An example of a molecular animation in Blender

To me, one of the great advantages of using Blender to visualize molecules is that it’s a unified platform for rendering both high quality stills and animations. Even though I haven’t explored the animation side all that deeply, simple videos of rotating molecules and the like are trivially simple. I use this all the time in my courses to jazz up my lectures as an alternative to yet another bond-line structure.

Unlike the chemistry-specific modeling packages that I’ve played around with, Blender uses keyframe animation and allows basically any property of the scene to be animated. What this means in practice is that one sets values of a property (e.g., location, rotation, color, etc.) at specific frames and then Blender interpolates smoothly between them.

A really simple example is the creation of a molecule undergoing a 360° rotation. I use this to generate models of my “molecule of the day” that I can throw up on the screen for the few minutes before class starts. It’s really simple and takes only a minute or so to set up (+ time to render). My workflow is basically just this: switch to frame 1 and set a value of the z-axis rotation as a keyframe, then switch to frame 192 (8 seconds later if 24 f/s) and set the z-axis rotation to its original value + 360. Other than a little tweaking to ensure that it’s rotating smoothly and staying completely within view of the camera, it’s then just a question of hitting render and waiting.

Depending on the resolution, the rendering of the animation can take a little while; long enough that I typically get it started and then occupy myself with something else (it’s helpful to limit the number of cores Blender is using if you need to do other work on the same computer). For my little 8 s animations, using my desktop, it’s on the order of 30-60 min to get something suitable for a typical presentation. In fairness to Blender, I do very little to optimize my models for quick rendering other than changing from raytraced shadows to buffered.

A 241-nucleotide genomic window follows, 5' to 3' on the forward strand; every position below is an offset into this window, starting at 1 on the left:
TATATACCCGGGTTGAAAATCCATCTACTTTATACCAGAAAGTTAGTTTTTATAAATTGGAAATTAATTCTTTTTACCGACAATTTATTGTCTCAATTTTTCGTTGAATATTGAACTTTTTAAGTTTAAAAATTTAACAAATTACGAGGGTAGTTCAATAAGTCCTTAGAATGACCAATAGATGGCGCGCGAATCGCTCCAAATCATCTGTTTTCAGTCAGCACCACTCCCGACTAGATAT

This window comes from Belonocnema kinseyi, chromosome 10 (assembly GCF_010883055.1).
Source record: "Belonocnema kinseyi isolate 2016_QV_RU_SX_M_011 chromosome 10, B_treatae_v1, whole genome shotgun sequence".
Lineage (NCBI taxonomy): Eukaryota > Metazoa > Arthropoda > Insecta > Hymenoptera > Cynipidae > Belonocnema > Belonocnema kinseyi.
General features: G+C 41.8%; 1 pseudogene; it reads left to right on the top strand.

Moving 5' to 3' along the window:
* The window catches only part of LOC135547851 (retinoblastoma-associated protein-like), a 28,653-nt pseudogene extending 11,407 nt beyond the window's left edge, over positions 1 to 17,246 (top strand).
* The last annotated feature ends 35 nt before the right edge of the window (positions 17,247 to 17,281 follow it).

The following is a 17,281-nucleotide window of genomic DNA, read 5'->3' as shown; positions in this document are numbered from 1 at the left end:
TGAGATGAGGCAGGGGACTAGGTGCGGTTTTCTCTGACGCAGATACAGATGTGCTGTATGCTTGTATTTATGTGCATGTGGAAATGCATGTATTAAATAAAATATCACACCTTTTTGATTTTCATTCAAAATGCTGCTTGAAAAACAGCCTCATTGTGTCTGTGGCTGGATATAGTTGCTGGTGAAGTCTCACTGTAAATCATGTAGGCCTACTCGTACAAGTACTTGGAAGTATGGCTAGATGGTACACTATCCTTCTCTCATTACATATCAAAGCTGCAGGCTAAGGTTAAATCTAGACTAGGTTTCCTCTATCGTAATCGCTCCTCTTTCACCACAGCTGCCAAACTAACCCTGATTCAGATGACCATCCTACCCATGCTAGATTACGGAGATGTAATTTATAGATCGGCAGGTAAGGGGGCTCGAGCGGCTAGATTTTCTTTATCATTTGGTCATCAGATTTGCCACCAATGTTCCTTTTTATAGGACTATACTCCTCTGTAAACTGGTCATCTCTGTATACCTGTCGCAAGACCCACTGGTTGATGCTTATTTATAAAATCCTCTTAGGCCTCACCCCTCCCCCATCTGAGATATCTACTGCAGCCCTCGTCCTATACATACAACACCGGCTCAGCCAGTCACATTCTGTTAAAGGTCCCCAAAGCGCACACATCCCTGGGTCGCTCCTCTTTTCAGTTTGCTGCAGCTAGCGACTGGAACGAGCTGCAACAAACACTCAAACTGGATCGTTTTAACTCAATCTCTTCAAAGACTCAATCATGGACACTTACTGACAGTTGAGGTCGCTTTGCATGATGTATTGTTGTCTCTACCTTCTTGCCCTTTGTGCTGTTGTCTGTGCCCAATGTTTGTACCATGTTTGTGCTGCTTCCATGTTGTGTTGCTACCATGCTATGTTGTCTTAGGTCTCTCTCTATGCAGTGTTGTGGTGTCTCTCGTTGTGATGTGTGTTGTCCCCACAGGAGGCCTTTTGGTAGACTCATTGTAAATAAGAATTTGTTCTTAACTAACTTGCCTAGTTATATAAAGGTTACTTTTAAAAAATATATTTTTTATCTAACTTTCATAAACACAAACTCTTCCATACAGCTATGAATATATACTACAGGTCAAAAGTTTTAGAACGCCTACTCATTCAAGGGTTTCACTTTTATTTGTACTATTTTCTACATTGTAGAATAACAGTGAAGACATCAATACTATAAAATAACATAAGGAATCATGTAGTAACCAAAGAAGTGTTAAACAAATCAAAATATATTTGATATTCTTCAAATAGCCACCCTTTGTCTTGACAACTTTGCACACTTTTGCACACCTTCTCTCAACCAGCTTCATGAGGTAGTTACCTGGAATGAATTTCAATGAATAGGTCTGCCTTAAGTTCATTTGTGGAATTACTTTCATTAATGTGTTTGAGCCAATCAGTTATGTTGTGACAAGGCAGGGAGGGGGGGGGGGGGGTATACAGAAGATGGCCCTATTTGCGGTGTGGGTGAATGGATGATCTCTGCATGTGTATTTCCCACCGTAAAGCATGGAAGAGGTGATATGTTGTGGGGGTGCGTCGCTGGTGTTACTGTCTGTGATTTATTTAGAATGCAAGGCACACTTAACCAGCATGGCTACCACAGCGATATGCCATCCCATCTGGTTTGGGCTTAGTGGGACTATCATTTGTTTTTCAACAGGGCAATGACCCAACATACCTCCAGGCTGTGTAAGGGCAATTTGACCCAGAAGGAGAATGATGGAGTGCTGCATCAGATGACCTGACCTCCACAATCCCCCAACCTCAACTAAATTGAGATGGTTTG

Just for the heck of it, here’s a little example using the same tamiflu model as in the previous post. I’ve animated the camera zooming in, a rotation of the structure, a color change, and finally an increase in the transparency of the material.

There’s admittedly little pedagogical value to the animation above. However, I think there’s a lot of potential to use this system to develop pretty sophisticated animations with real meaning. For example, I’d love to try to script a way to import computational geometries along a reaction coordinate. This would be even cooler if Keynote/PowerPoint offered some way to set stopping points in the middle of movies so that these sorts of animations could be more thoughtfully integrated into a talk.

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